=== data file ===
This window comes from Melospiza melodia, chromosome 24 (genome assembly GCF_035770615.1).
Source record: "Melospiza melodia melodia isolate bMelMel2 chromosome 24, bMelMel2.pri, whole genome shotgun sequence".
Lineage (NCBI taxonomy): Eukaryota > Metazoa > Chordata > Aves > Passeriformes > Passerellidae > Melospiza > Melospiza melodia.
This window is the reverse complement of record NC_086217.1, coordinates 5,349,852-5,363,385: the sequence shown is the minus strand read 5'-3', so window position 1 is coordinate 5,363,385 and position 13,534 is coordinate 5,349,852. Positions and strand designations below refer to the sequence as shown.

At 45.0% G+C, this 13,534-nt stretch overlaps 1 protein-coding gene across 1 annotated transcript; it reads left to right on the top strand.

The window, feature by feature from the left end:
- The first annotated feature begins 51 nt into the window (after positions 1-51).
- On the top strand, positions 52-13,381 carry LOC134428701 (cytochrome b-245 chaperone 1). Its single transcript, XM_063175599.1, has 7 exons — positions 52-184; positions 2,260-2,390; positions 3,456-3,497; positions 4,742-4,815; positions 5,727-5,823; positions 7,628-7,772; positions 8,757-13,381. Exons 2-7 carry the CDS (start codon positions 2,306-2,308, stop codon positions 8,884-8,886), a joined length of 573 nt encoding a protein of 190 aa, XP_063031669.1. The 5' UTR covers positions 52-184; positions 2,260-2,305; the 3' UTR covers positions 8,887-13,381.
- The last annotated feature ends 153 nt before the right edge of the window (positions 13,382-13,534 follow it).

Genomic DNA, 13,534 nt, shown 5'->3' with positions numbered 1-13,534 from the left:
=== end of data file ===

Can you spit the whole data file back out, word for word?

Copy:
This window comes from Melospiza melodia, chromosome 24 (genome assembly GCF_035770615.1).
Source record: "Melospiza melodia melodia isolate bMelMel2 chromosome 24, bMelMel2.pri, whole genome shotgun sequence".
Lineage (NCBI taxonomy): Eukaryota > Metazoa > Chordata > Aves > Passeriformes > Passerellidae > Melospiza > Melospiza melodia.
This window is the reverse complement of record NC_086217.1, coordinates 5,349,852-5,363,385: the sequence shown is the minus strand read 5'-3', so window position 1 is coordinate 5,363,385 and position 13,534 is coordinate 5,349,852. Positions and strand designations below refer to the sequence as shown.

At 45.0% G+C, this 13,534-nt stretch overlaps 1 protein-coding gene across 1 annotated transcript; it reads left to right on the top strand.

The window, feature by feature from the left end:
- The first annotated feature begins 51 nt into the window (after positions 1-51).
- On the top strand, positions 52-13,381 carry LOC134428701 (cytochrome b-245 chaperone 1). Its single transcript, XM_063175599.1, has 7 exons — positions 52-184; positions 2,260-2,390; positions 3,456-3,497; positions 4,742-4,815; positions 5,727-5,823; positions 7,628-7,772; positions 8,757-13,381. Exons 2-7 carry the CDS (start codon positions 2,306-2,308, stop codon positions 8,884-8,886), a joined length of 573 nt encoding a protein of 190 aa, XP_063031669.1. The 5' UTR covers positions 52-184; positions 2,260-2,305; the 3' UTR covers positions 8,887-13,381.
- The last annotated feature ends 153 nt before the right edge of the window (positions 13,382-13,534 follow it).

Genomic DNA, 13,534 nt, shown 5'->3' with positions numbered 1-13,534 from the left: